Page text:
Happy 20th birthday, Slashdot!

Slashdot is celebrating its 20th birthday.

Today we’re marking Slashdot’s 20th birthday. 20 years is a long time on the internet. Many websites have come and gone over that time, and many that stuck around haven’t had any interest in preserving their older content. Fortunately, as Slashdot approaches its 163,000th story, we’ve managed to keep track of almost all our old postings – all but the first 2^10, or so. In addition to that, we’ve held onto user comments, the lifeblood of the site, from 1999 onward.

20 years is indeed a long time, and especially so on the Internet.  It’s pretty much impossible to imagine the Web without social networks like Facebook, Twitter and Instagram.  Without YouTube.  With no Wikipedia.  Without Gmail.  Heck, without even so much as Google search.  Well, it was around, but not many people knew about it yet.  Blogs weren’t invented yet.  Web 2.0 was years away.  There were no RSS feeds yet.  Heck, many people who can’t imagine their lives without the Internet today weren’t even born yet!

I was introduced to Slashdot back in 1997 or 1998 by my good friend and mentor – Vladimir Ivaschenko (aka hazard).  I think it was on the same day as he told me about Freshmeat.net, later re-branded as Freecode.com, the best resource at the time to find and learn about Linux applications (to which I haven’t been in years), and Linux Weekly News, which I am still a frequent reader of.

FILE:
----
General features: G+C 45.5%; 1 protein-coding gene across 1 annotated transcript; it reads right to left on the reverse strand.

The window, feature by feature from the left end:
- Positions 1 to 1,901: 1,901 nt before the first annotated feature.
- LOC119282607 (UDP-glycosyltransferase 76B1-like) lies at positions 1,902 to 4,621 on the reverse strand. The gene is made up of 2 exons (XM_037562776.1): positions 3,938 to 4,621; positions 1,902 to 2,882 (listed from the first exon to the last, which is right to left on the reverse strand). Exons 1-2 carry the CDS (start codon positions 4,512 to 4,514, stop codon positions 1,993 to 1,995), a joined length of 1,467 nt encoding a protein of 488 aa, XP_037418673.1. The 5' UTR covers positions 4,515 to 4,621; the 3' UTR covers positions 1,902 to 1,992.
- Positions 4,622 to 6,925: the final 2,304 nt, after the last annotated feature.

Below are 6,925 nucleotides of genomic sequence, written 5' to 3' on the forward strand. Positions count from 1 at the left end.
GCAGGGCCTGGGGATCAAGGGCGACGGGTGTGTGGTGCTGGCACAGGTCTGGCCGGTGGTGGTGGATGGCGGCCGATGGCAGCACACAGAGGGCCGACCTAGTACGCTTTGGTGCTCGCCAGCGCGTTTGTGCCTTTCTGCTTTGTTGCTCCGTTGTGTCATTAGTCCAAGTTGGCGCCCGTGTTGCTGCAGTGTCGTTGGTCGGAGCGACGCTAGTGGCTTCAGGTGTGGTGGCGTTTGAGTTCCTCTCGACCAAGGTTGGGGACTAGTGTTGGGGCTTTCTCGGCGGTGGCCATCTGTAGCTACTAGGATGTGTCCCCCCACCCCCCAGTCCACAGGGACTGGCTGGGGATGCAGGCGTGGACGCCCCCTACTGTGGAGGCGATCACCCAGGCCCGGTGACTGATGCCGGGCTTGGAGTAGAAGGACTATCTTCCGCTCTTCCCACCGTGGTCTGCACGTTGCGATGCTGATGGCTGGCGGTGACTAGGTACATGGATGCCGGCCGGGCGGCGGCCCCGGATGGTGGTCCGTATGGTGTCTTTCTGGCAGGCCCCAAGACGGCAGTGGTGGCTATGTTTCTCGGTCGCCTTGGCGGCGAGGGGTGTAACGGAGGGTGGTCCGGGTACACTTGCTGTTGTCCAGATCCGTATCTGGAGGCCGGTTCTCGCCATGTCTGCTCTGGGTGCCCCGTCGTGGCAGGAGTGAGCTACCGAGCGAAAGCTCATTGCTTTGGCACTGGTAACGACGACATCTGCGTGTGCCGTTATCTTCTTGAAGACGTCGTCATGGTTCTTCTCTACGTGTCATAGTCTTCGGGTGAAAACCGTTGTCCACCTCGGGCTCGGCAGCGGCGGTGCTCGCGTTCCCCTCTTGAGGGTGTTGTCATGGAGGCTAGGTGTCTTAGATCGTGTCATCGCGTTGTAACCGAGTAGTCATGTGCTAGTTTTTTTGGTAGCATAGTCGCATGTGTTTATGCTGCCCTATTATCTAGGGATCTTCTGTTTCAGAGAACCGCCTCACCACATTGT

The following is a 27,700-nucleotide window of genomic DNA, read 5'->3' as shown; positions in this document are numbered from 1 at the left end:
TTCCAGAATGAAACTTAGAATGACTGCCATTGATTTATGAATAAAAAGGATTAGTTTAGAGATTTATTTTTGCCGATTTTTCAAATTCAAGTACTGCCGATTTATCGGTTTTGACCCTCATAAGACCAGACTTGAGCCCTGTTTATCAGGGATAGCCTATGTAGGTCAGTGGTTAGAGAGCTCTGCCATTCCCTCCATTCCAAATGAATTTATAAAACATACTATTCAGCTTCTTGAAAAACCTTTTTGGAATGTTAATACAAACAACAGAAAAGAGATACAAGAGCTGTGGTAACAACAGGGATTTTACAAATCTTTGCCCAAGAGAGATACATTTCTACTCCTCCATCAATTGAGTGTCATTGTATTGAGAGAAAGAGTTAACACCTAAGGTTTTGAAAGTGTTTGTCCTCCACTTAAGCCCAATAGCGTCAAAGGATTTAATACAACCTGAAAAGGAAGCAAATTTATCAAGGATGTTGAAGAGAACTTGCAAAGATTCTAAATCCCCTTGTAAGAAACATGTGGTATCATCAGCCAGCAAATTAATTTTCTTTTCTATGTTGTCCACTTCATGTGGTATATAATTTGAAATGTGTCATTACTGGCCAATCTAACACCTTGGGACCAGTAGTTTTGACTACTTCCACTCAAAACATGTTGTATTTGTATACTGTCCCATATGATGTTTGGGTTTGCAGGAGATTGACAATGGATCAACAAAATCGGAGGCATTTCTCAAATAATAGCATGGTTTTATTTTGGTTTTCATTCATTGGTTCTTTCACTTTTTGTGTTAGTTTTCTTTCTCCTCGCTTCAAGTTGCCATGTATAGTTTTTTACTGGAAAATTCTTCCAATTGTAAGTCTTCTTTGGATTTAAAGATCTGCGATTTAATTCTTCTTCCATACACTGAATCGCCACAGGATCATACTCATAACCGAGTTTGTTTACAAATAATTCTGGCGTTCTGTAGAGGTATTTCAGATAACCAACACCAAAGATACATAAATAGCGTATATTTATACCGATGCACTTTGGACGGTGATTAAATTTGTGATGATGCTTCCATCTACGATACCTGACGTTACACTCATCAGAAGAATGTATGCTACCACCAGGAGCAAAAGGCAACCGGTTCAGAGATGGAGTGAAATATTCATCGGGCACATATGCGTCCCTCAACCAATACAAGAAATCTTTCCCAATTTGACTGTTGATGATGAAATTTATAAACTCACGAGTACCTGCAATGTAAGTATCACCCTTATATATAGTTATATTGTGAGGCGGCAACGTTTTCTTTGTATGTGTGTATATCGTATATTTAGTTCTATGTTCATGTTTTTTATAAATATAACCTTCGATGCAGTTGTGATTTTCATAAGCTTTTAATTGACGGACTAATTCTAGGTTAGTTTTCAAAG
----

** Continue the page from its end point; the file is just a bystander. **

I’ve been reading Slashdot since then myself, and I have recommended it to every IT professional and technology enthusiast without exception.  IT industry in general, the Web, and the Open Source movement wouldn’t have been the same without Slashdot.  And neither would I.

I have learned a lot about a lot from Slashdot – new companies, new technologies, new ideas, different perspectives, influential people, and more.  I’ve linked to Slashdot posts and comments from this blog more times than I can remember.  (Google Search estimates 1,060 pages linking from this blog to Slashdot since I started posting here 17 years ago).